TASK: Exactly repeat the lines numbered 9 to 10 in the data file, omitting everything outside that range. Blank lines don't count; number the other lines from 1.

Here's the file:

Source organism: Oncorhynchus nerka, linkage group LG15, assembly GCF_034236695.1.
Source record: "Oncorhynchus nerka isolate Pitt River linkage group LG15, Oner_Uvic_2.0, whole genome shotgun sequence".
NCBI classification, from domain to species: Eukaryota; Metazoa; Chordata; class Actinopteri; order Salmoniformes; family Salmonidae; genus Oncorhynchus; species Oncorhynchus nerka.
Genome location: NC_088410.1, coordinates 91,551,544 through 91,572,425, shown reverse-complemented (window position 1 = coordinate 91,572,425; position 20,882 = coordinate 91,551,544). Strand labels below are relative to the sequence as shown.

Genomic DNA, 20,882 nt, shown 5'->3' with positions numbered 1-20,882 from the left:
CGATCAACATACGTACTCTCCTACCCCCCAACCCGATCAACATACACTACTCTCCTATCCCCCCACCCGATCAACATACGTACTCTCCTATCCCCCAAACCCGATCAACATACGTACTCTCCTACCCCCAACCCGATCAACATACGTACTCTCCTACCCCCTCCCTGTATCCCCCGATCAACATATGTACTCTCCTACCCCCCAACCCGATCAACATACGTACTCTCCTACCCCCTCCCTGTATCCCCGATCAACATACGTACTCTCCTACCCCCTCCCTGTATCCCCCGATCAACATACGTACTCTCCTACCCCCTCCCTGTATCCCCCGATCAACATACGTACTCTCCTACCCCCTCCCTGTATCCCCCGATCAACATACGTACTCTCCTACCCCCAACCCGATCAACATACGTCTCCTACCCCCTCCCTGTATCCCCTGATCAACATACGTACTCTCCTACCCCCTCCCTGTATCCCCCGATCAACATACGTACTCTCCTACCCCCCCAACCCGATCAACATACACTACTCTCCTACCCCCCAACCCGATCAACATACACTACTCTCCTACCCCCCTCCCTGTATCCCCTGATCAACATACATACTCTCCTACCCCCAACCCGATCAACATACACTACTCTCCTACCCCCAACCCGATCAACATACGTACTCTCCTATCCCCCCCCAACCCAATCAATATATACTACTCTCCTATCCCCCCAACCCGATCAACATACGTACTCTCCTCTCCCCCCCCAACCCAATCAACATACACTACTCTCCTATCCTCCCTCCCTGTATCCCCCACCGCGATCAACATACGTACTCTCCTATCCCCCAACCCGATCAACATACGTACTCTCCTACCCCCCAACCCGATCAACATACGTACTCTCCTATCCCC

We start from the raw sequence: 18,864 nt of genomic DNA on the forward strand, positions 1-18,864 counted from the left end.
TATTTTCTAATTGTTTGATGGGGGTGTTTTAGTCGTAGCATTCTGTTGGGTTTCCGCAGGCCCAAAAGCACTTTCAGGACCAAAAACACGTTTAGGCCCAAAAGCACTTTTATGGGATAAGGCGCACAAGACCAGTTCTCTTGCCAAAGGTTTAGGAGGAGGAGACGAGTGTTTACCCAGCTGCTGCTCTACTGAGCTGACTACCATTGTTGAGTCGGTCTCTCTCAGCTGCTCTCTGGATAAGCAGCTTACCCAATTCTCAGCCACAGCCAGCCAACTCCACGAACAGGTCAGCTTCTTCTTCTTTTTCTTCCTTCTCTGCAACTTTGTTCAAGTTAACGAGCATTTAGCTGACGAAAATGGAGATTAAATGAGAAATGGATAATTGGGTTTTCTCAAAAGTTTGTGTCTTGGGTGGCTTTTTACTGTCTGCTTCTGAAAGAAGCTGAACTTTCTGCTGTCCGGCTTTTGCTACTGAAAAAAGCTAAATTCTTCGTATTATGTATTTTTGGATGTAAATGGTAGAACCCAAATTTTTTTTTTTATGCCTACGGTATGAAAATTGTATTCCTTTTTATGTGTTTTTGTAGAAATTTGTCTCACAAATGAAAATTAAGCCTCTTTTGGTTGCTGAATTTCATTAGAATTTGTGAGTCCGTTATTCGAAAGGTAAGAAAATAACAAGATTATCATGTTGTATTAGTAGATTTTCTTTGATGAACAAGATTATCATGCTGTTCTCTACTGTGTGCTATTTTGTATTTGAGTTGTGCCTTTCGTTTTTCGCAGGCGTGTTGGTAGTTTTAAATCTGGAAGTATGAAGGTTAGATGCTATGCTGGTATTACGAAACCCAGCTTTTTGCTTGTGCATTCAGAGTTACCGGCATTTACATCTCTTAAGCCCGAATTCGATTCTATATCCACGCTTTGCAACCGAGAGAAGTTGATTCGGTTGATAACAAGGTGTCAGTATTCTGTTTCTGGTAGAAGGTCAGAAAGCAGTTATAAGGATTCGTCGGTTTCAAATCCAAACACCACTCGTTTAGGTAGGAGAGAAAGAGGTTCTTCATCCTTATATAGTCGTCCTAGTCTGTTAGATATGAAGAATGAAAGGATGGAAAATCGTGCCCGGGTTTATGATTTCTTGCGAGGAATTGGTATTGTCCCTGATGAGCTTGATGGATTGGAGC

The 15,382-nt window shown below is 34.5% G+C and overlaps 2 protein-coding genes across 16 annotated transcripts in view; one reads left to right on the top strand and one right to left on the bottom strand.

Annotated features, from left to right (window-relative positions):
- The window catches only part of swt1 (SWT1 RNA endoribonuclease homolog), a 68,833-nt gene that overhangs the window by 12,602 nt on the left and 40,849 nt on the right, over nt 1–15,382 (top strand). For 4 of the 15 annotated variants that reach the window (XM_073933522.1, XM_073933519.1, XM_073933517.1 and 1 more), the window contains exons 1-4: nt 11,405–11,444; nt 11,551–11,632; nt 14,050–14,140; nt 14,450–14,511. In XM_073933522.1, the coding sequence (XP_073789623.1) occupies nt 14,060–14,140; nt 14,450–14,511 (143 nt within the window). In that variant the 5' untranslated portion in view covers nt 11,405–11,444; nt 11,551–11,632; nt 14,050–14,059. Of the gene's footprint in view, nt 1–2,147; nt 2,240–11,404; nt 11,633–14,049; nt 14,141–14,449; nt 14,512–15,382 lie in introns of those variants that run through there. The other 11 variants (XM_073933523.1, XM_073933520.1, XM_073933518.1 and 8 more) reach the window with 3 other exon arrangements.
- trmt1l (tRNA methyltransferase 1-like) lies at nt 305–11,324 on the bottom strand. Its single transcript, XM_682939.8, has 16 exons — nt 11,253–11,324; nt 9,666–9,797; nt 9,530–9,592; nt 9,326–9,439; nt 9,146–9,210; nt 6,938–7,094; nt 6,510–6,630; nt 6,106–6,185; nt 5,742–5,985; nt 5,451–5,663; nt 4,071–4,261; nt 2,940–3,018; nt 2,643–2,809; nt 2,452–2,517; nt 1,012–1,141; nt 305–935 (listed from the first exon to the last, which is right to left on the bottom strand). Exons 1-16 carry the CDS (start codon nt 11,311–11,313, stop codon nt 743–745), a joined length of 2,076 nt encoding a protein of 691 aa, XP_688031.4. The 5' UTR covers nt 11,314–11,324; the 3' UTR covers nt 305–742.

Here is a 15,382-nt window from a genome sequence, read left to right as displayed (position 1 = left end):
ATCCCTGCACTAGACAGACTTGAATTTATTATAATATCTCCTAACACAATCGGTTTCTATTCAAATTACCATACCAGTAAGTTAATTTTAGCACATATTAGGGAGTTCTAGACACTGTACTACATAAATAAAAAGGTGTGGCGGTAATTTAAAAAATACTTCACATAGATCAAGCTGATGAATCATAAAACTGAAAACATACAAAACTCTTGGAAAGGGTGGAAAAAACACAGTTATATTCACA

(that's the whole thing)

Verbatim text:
The 15,382-nt window shown below is 34.5% G+C and overlaps 2 protein-coding genes across 16 annotated transcripts in view; one reads left to right on the top strand and one right to left on the bottom strand.

Annotated features, from left to right (window-relative positions):